by Amanda Conschafter, blog editor
J-Codes, the billing codes used for medical therapies and procedures, could impact how well physicians and health care systems can monitor patient responses to biological medicines as more biosimilars enter the U.S. market. So explained the Alliance for Patient Access earlier this month in a letter to the Centers for Medicare and Medicaid Services.
At its core, the issue is one of pharmacovigilance. When patients respond adversely to a biological medicine – an allergic reaction, for instance, or an immune response – physicians and the health care system need to quickly and accurately determine which medication the patient was taking. But recovering that basic detail can prove difficult if biosimilars and their biologic reference products carry the same J-Code.
Nevertheless, CMS’ recently proposed rule approaches biosimilar coding as it would with conventional medications and their generic counterparts. The strategy ignores subtle differences between biologics and biosimilars, as well as the challenges of potential immune responses from patients taking biological medications. If implemented, the proposed rule could unnecessarily complicate the process of tracking patients’ medication regimens and monitoring for safety.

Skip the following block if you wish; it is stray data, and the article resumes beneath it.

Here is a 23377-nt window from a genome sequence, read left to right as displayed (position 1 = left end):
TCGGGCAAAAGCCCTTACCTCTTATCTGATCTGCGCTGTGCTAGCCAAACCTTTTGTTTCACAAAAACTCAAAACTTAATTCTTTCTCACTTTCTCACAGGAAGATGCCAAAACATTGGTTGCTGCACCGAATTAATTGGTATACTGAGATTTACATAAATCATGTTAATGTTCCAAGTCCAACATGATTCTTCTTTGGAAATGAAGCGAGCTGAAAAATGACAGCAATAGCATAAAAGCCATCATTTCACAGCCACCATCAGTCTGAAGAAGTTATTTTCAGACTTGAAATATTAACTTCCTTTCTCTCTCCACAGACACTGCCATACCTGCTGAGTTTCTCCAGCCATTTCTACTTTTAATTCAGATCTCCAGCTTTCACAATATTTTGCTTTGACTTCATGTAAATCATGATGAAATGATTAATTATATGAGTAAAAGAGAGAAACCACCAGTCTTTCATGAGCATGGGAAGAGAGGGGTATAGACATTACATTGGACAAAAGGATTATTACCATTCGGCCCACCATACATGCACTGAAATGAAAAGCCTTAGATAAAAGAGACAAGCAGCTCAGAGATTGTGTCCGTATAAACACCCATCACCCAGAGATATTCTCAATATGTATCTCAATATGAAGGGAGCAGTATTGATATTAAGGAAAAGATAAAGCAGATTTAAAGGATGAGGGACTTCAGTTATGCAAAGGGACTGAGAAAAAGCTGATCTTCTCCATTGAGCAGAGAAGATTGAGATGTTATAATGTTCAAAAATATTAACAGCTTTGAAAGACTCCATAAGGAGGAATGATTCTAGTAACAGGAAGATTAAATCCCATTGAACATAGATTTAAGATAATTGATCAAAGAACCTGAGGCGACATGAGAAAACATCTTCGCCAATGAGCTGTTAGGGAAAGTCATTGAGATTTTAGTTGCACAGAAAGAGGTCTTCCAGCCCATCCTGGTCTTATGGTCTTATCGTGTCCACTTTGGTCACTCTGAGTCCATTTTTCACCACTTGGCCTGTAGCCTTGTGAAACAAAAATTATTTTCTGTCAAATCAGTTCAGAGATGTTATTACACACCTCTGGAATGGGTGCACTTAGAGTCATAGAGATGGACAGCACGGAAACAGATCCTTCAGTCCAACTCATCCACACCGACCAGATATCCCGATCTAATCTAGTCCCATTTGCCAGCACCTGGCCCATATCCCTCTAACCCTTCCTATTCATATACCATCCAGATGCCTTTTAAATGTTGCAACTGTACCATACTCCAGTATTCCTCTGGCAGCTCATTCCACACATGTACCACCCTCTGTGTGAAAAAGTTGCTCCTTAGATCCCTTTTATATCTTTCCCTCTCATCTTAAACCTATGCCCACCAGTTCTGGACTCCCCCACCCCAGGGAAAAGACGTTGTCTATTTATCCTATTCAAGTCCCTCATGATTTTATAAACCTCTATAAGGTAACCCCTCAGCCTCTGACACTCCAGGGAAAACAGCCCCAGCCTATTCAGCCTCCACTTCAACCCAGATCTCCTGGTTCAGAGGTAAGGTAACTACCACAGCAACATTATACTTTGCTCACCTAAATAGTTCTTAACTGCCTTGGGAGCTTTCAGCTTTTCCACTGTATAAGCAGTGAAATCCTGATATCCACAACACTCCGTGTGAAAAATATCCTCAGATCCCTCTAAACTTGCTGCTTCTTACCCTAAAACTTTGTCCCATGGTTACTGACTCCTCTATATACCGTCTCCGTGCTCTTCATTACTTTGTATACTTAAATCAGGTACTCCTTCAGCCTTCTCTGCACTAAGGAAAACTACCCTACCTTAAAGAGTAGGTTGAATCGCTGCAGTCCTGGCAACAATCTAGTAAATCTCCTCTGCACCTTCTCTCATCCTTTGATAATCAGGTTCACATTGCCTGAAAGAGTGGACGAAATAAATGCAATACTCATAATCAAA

As the Alliance for Patient Access explained, “When establishing billing codes for biosimilar therapies…CMS should adopt a rule…premised on the fact that biosimilars are not generic medications. Accordingly each non-interchangeable biosimilar must be assigned a separate reimbursement code from that of the referenced product and from each other.” AfPA further noted, “For prescribers to have confidence in biosimilars and for patients to realize their benefits, it is necessary that federal and state policy be transparent and science based.”